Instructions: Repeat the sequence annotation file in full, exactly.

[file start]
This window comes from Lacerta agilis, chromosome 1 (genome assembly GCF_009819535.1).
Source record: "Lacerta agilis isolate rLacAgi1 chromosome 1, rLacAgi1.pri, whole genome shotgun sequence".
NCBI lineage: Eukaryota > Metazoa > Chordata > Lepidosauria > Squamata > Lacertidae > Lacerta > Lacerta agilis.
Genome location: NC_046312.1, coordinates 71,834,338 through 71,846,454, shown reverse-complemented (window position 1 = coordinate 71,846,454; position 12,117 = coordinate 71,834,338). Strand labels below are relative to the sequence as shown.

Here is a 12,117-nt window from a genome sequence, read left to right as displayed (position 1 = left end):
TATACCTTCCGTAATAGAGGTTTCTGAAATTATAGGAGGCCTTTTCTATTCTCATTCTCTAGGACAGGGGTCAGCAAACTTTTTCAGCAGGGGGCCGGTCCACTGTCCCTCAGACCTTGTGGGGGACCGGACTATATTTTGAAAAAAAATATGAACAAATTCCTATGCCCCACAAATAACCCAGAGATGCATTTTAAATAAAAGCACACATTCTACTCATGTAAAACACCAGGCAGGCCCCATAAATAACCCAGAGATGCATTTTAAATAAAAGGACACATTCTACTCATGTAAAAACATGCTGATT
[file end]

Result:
This window comes from Lacerta agilis, chromosome 1 (genome assembly GCF_009819535.1).
Source record: "Lacerta agilis isolate rLacAgi1 chromosome 1, rLacAgi1.pri, whole genome shotgun sequence".
NCBI lineage: Eukaryota > Metazoa > Chordata > Lepidosauria > Squamata > Lacertidae > Lacerta > Lacerta agilis.
Genome location: NC_046312.1, coordinates 71,834,338 through 71,846,454, shown reverse-complemented (window position 1 = coordinate 71,846,454; position 12,117 = coordinate 71,834,338). Strand labels below are relative to the sequence as shown.

Here is a 12,117-nt window from a genome sequence, read left to right as displayed (position 1 = left end):
TATACCTTCCGTAATAGAGGTTTCTGAAATTATAGGAGGCCTTTTCTATTCTCATTCTCTAGGACAGGGGTCAGCAAACTTTTTCAGCAGGGGGCCGGTCCACTGTCCCTCAGACCTTGTGGGGGACCGGACTATATTTTGAAAAAAAATATGAACAAATTCCTATGCCCCACAAATAACCCAGAGATGCATTTTAAATAAAAGCACACATTCTACTCATGTAAAACACCAGGCAGGCCCCATAAATAACCCAGAGATGCATTTTAAATAAAAGGACACATTCTACTCATGTAAAAACATGCTGATT